Recently, I agreed with the editors of this fine publication to read one of the first texts I published in this magazine years ago for their planned podcast. It is an excerpt from my novel “Der Übergänger” (The Border Crosser). They must have sensed how important this story was to me. Naturally, they selected a passage from the book that relates to the Bregenzerwald. After all, the novel deals with the theme of hero worship, which today has become a very outmoded concept, as I too thought at the time. The chapter describes a trip that my wife and I took to Damüls with the pianist Alfred Brendel, who was the object of my veneration.
This meeting had been preceded by our first interview in Schwarzenberg, which means that while it was not our first face-to-face meeting, it was nevertheless our first in-depth encounter. Brendel had been joined by his companion Maria Majno and after the interview they invited my wife Irena Rosc (who took the photos) and me to dinner at the Alte Mühle restaurant between Schwarzenberg and Egg. Afterwards, we drove to Damüls, where we had an unexpected encounter with a painting that even made it onto the cover of the novel. It was a monumental oil painting hidden behind an inconspicuous door to an adjoining room of the church. It displayed a hellish scene that satisfied the devil’s lust and the pianist’s bizarre sense of humour. The painting couldn’t have been more perfect, especially considering that I couldn’t get him excited about Franz Michael Felder, even though Brendel is a voracious reader. I didn’t take this personally, as his reading often tends towards the musical or the classical. Instead, he was fond of the legend of the Bezegg with its ritual of forced expedited decision-making. He is also very fond of the Bregenzerwald region, Schwarzenberg in particular. In fact, the suggestion to meet here came from him. We can lie down in a meadow among the cows and just chat, he said with a laugh.
Later, in the garden of the Gasthof Hirschen inn, it was almost like being in that meadow. I only have beautiful, sunny memories of the Bregenzerwald with Brendel. In preparation for the podcast, it was convenient that the makers sent me a few questions to answer verbally. I’ll share with you the notes I took on them: My first experiences in the Bregenzerwald were of hiking trips with my parents in the mid-1950s. But above all, I spent a holiday on a farm in Schwarzenberg. In those lean times it was a milk and butter paradise and my father built a tree hut with me in the forest which boasted a view down to the village. We collected wood and grilled sausages over the fire and there were cows, but they never intimidated me as I had been around them from an early age. Leather trousers (Lederhosen) were the only clothing I needed. The only annoyance was a German boy of my age with whom I constantly fought, which was unfortunate because he was a lot stronger than I was.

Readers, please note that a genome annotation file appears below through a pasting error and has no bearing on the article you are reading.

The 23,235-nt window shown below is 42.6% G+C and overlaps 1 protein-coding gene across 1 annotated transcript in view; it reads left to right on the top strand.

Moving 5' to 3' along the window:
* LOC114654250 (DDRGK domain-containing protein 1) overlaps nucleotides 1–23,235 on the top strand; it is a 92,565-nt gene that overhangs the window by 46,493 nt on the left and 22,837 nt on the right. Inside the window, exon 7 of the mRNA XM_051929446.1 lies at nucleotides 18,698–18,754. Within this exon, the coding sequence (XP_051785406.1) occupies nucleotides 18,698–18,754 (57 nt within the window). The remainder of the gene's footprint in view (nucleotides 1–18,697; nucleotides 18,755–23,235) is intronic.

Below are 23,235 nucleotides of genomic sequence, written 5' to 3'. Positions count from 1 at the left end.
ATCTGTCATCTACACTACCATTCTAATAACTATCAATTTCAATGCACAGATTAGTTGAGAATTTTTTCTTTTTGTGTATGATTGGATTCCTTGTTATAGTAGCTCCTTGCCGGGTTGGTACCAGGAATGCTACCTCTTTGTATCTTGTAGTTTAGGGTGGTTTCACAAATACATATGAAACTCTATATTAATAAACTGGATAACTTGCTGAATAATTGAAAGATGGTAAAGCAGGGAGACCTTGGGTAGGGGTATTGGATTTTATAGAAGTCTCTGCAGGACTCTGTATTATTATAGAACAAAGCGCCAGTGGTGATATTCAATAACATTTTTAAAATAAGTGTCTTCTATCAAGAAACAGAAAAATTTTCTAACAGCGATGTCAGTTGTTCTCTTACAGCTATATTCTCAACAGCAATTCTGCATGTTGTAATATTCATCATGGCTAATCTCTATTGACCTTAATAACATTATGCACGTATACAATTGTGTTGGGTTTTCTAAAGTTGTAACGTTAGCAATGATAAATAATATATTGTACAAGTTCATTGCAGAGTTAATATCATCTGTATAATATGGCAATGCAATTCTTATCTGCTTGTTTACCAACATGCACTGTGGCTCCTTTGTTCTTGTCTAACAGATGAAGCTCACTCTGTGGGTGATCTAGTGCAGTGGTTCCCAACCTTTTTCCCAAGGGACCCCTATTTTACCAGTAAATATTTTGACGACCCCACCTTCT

These days when visiting the Bregenzerwald region, I naturally relive my first experiences. Just imagine how much has changed! Most of it for the better, I really must say. However, the Wälderbähnle narrow-gauge railway, which steamed through my childhood and with which we went on many a school trip, is sorely missing. I consider it a blessing that the winding road through the Schwarzachtobel has been replaced by a tunnel. Here in the Bregenzerwald, I find myself in the centre of this incomparable symbiosis of tradition and modernity, of nature and technology, which seems to me to be better balanced than almost anywhere else in the world. I also think of the Langenerstrasse road, which leads people from Bregenz to the Lower Bregenzerwald area. I find it special that I come from the town for which the Bregenzerwald region is named. The first and plumpest primroses grew along the Langenerstrasse road. Along this scenic stretch in the shadow of the Nagelfluh range of the Känzele mountain and the Pfänder massif, one reaches the gentle Lower Bregenzerwald, where modernity is not predominant (not that it is lacking, on the contrary, we have the legendary village of Krumbach). Here the scenery unfolds from the wide middle to the increasingly narrow high mountains. When I think of this region, I think of the numerous unique personalities, the indomitable eccentrics, the special men and women with their extraordinary talents, who are probably only to be found here in such large numbers.
I think about the fact that culture has to be a lived, and how much a cultural landscape is shaped by those who don’t instantly allow everything to be snatched away from them, who appreciate that which is their own without becoming too narrow-minded. Such people welcome modernity from all over the world because, standing their own ground, they have developed ample self-confidence rooted in Alpine-pasture farming, modern tourism and timber craftmanship. Yes, maybe it’s all a bit of an over-glorification, but in a way I see the Bregenzerwald as an ideal contemporary landscape. Not to mention the fact I always look forward to skiing in Damüls whenever I can.
Author: Armin Thurnher
Issue: Bregenzerwald Travel Magazine – Summer 2021